As a non-commissioned officer, you make the correction because that is your responsibility. They'll fix it on the spot, and then everyone is happy. Unfortunately, you can't "fix" the individual trainee. Do they know what they are doing is wrong? Absolutely. It's a reflection of their character, and more importantly, who they will become once they are in the operational Air Force.

In the current BMT environment, the inmates are running the asylum, and it's only going to get worse once they arrive at their first duty stations. The trainees are taught to usurp the chain of command via critiques, and before you know it - a career is over, and it isn't the one that is only four weeks old.

This x 1,000,000.

I'm guessing you're there pushing now.

Absinthe Anecdote
08-08-2013, 07:34 PM
This x 1,000,000.

I'm guessing you're there pushing now.

You poor bastards, what a bleak and terrible picture you are painting! You need some cheering up, watch this video about the Pentagon, I promise it will make you smile.


http://www.youtube.com/watch?v=uiEYWvW3cMY

Roto
08-09-2013, 05:50 PM
I think they should fit all TIs with the GoPro cameras. Then when a trainee says TSgt so n so said this to me....leadership can go back and view the footage and say...no...you are stupid.

That wouldn't be a bad idea. I'd be in full support of it.

DocBones
08-10-2013, 04:20 PM
Shaken, I do believe that all of the TIs should wear those Google Glasses, with the biggest ugliest frames that they can be fitted with. That would give all of the trainees something to kind of laugh at, privately, and also for the trainees to be really minding their Ps and Qs.

DocBones
08-10-2013, 04:27 PM
If anyone was outdoors in my USMC, with the Marine's cover off their head, for no reason escept for when they were wearing their gasmasks, I would have snatched their head bald, on the spot.

Of course, with someone outranking me, I would have said, "With all due respect to the rank and to the uniform," then I would have snatched their head bald.

Then I would have removed their head from their stacking swivel, and then proceed to do something down their neck.

I am getting old. I can't quite remember what I would have done down their neck.

;)

sharkhunter
08-10-2013, 10:38 PM
I've corrected Airmen at my base for having their hands in their pockets, but just like others, I'm a dick about it when I tell them. I've also corrected enlisted not saluting officers and I've correct officers not saluting back to me (which usually gets me an ugly stare). So why do these things? We can't let the little things go because sooner or later, those little things add up to bigger things. The sooner we correct them, the early we prevent it

Absinthe Anecdote
08-10-2013, 10:47 PM
You can observe a lot just by looking!

Capt Alfredo
08-11-2013, 01:37 AM
I've corrected Airmen at my base for having their hands in their pockets, but just like others, I'm a dick about it when I tell them. I've also corrected enlisted not saluting officers and I've correct officers not saluting back to me (which usually gets me an ugly stare). So why do these things? We can't let the little things go because sooner or later, those little things add up to bigger things. The sooner we correct them, the early we prevent it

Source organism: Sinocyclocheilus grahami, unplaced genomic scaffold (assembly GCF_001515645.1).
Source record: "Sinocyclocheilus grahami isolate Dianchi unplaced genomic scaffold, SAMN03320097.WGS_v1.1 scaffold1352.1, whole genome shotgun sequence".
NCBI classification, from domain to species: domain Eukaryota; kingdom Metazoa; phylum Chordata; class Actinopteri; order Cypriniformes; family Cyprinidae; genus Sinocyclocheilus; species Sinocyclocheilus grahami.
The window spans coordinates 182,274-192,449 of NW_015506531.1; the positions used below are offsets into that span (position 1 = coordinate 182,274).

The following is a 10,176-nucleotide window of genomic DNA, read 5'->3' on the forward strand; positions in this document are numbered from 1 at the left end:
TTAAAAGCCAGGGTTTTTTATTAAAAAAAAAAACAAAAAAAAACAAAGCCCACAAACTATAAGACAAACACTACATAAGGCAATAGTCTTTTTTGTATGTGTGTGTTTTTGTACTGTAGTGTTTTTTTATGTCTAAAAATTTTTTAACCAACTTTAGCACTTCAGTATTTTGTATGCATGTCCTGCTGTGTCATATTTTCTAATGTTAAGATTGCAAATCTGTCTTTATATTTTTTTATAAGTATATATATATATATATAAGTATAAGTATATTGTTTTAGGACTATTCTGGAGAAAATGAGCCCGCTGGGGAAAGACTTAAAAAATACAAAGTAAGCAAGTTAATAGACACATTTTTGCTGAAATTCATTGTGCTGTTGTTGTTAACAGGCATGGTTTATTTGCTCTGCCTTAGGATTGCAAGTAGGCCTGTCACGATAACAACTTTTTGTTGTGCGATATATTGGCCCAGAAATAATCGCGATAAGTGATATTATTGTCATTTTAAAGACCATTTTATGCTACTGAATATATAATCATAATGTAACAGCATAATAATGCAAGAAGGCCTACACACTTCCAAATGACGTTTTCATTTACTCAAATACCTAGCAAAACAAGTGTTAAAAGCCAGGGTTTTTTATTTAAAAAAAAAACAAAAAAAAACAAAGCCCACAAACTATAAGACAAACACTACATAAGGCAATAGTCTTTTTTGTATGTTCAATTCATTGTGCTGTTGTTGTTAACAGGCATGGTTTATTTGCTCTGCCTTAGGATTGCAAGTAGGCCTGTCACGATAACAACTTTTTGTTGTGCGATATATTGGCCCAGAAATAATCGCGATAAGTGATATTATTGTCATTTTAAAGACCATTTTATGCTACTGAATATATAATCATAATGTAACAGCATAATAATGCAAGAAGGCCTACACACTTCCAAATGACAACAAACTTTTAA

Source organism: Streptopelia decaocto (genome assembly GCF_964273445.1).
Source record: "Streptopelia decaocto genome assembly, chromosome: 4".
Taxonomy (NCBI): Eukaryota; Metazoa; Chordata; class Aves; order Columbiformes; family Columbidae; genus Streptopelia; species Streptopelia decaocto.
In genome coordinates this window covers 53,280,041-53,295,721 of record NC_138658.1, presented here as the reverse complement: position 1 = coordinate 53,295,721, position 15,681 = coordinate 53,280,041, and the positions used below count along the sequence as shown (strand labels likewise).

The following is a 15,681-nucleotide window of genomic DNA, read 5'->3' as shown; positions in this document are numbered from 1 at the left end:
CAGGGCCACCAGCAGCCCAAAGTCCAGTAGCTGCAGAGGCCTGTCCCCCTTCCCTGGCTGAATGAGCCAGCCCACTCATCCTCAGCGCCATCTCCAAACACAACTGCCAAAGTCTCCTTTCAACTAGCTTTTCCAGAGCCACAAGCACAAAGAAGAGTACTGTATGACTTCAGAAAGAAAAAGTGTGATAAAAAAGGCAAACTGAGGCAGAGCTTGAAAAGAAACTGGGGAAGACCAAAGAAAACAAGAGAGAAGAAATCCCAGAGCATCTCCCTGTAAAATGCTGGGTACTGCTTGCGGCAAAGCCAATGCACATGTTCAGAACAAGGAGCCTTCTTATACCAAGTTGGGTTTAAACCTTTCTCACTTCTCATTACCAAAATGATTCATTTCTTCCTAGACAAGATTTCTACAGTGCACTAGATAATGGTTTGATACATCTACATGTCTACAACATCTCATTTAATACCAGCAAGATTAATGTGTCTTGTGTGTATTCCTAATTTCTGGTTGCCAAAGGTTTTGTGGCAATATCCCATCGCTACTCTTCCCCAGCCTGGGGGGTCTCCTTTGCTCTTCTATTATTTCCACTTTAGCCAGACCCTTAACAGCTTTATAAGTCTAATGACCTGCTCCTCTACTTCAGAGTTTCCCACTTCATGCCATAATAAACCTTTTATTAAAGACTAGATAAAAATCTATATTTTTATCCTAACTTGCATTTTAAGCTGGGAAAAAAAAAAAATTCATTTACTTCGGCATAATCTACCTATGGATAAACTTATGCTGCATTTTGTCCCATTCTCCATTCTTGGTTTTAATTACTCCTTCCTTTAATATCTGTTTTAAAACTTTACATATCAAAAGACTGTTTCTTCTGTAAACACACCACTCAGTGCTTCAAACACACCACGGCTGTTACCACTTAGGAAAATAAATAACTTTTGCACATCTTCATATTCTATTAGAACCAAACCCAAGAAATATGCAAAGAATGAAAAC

I know! Planes will be falling from the skies if we don't hold the line. Welcome to the board!

Pullinteeth
08-13-2013, 06:04 PM
You are stationed at Lackland. You are walking towards a building when you see a few basic trainees come out and forget to put on their cover. Do you say something? or keep going and figure a TI will catch it? I see it quite a bit and generally just tap my head and say cover. Simple and quick.

What if you see trainees doing something stupid or something you know isn't allowed and there isn't a TI around...are you going to call them on it? I have found that I typically don't have to say anything because I can kind of just make my presence known with a cough and they stop whatever they are doing.


With the current climate in basic training it seems many active duty are afraid to even look at a trainee or tell them congrats when they graduate. TI's aren't always around them and they get stupid sometimes when they aren't around. One of the NCO's in my squadron witnessed two of them shoving each other as they marched. He just kept going because he was afraid to say something. I think it is a sad state of affairs here. I remember in basic one of my flight members and I were walking back from the clinic and were out of step and a TSgt stopped his car a little ahead of us and told us to get in step.

Can, would, and have. I don't go all TI on them but I will certianlly correct them. Haven't pulled a 341 and don't go looking for them screwing up but can't/won't let it slide...